Defense Data Network

From Wikipedia, the free encyclopedia
Jump to: navigation, search

The Defense Data Network (DDN) was a computer networking effort of the United States Department of Defense from 1983 through 1995.[1]

History[edit]

In 1975, the Defense Communication Agency (DCA) took over operation of the ARPANET as it became an operational tool instead of a research project. In 1983, plans for a new generation of the Automatic Digital Network (Autodin II) were canceled. Instead, a separate network to connect military installations called MILNET was split off the ARPANET. The ARPANET would be used as an Internet backbone for researchers, but be slowly phased out. Both networks carried unclassified information, and were connected at a small number of points which would allow total separation in the event of an emergency. The DCA used the Defense Data Network (DDN) as the program name for these network programs.[2]

As a large-scale, private internet, the DDN provided Internet Protocol connectivity across the United States and to US military bases abroad. Throughout the 1980s it expanded as a set of four parallel military networks, each at a different security level. These networks transitioned to become the NIPRNET, SIPRNET, and JWICS networks in the 1990s.

The four DDN subnetworks were:

  • Military Network (MILNET) for Unclassified traffic
  • Defense Secure Network One (DSNET 1) for Secret traffic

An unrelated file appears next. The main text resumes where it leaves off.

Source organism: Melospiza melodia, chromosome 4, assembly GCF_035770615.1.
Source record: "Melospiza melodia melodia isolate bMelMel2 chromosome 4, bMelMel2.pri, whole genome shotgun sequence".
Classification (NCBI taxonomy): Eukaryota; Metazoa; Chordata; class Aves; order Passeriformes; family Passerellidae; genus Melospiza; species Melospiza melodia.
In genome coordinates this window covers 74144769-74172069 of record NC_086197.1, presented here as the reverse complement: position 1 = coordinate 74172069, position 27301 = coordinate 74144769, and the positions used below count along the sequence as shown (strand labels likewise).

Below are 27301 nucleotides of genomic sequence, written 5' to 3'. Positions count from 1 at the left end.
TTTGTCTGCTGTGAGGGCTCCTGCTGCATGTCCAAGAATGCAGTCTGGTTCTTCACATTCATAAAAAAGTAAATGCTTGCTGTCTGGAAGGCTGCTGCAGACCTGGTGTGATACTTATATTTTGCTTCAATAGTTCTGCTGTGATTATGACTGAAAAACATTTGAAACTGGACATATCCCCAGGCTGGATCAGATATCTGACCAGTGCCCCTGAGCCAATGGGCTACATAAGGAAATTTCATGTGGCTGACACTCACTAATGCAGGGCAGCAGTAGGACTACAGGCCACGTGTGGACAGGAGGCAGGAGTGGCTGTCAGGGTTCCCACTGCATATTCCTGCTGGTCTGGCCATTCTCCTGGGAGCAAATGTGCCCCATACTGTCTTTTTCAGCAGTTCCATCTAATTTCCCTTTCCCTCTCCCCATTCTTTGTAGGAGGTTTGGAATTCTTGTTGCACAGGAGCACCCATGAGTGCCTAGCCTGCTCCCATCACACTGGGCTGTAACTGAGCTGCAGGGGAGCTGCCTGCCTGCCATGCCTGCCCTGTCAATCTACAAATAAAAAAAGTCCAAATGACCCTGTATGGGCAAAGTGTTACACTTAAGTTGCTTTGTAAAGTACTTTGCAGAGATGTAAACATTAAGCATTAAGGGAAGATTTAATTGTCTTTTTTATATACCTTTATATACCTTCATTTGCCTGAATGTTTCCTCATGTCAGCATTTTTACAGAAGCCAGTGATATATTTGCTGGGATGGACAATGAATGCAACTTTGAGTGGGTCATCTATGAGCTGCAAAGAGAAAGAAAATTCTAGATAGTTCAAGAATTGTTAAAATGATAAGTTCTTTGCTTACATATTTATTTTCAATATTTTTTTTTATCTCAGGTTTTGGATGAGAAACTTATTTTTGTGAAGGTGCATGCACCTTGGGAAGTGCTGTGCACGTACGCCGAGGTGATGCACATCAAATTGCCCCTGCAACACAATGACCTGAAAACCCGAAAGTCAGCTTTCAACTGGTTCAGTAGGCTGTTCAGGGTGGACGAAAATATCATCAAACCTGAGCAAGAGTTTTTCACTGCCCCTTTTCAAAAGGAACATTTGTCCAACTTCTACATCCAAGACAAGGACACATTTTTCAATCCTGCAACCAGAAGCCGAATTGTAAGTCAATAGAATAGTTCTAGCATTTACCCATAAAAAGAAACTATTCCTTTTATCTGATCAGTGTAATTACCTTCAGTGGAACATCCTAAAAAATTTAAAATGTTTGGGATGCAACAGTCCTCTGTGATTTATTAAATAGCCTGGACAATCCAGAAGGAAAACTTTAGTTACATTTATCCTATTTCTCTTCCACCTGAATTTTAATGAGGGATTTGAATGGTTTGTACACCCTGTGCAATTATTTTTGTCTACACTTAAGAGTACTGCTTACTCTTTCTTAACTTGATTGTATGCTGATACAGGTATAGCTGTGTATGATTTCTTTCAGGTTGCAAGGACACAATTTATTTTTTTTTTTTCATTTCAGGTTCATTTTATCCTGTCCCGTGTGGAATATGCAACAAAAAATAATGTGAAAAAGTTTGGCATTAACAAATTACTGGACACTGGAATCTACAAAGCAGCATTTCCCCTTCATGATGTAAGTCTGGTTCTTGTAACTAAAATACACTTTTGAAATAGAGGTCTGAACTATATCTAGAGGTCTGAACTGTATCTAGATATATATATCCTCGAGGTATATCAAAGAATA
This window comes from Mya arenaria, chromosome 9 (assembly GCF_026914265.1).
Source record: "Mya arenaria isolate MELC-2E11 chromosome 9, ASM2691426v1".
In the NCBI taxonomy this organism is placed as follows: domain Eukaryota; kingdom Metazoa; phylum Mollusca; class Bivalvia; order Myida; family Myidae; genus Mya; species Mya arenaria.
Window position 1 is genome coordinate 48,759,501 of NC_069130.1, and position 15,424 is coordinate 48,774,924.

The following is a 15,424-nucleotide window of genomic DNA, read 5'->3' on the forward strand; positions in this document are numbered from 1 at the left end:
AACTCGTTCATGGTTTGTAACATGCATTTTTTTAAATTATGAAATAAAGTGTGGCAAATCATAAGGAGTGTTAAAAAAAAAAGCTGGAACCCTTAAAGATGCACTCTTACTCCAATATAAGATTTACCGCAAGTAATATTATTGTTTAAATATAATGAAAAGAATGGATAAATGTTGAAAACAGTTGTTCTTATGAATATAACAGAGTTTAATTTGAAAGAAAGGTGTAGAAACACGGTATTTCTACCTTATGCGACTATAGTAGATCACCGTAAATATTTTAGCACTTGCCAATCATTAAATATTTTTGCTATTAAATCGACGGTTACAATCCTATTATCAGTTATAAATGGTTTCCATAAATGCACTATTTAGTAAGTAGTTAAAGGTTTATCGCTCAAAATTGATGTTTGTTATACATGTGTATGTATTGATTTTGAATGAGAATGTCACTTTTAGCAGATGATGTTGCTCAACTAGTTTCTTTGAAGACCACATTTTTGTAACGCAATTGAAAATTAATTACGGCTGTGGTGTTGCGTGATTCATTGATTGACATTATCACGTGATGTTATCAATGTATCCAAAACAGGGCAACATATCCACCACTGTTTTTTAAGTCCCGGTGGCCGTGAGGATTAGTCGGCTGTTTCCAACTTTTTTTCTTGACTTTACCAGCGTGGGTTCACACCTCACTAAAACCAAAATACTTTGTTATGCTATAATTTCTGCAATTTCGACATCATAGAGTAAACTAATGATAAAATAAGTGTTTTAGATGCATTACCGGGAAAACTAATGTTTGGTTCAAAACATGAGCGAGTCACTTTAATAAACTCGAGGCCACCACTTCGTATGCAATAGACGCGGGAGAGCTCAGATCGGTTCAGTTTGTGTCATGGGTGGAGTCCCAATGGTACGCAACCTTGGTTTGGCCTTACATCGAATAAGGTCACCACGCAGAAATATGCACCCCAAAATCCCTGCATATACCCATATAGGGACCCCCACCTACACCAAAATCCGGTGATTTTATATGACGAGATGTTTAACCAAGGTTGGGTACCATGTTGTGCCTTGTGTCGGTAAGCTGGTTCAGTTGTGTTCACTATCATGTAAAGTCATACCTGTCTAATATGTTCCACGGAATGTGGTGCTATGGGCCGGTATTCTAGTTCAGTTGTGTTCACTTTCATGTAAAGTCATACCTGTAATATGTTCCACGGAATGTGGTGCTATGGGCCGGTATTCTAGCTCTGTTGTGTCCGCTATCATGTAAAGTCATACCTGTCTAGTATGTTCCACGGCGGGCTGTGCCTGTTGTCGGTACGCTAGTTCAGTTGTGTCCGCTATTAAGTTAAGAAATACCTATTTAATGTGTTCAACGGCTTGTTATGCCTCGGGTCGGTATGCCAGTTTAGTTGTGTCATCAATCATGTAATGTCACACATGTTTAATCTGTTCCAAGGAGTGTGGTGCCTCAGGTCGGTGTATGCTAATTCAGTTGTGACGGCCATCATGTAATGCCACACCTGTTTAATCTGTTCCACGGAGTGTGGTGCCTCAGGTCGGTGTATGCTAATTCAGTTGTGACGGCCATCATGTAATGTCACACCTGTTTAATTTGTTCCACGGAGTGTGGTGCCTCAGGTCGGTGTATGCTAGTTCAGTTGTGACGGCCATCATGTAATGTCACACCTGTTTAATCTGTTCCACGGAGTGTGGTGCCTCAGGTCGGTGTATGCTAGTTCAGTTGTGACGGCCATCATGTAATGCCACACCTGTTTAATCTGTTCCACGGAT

• Defense Secure Network Two (DSNET 2) for Top Secret traffic
  • Defense Secure Network Three (DSNET 3) for Top Secret/Sensitive Compartmented Information (TS/SCI)

MILNET and DSNET 1 were common user networks, much like the public Internet, but DSNET 2 was dedicated to supporting the Worldwide Military Command and Control System (WWMCCS) and DSNET 3 was dedicated to supporting the DOD Intelligence Information System (DODIIS).

DDN-NIC[edit]

DDN-NIC or Network Information Center (NIC) was located at the DDN Installation and Integration Support (DIIS) program office in Chantilly, Virginia. It provided general reference services to DDN users via telephone, electronic mail, and U.S. mail.[3] It was the first organization responsible for the assignment of TCP/IP addresses and Autonomous System numbers.

See also[edit]

References[edit]

  1. ^ John Pike, Maintained by Steven Aftergood (February 11, 2000). "Defense Data Network (DDN), Defense Secure Network (DSNET)". Federation of American Scientists. Retrieved April 9, 2011. 
  2. ^ Fritz E. Froehlich; Allen Kent (1990). "ARPANET, the Defense Data Network, and Internet". The Froehlich/Kent Encyclopedia of Telecommunications 1. CRC Press. pp. 341–375. ISBN 978-0-8247-2900-4. 
  3. ^ "DDN Network Information Center (NIC)". Hytelnet: 1st Directory of Internet Resources. 1995. 

External links[edit]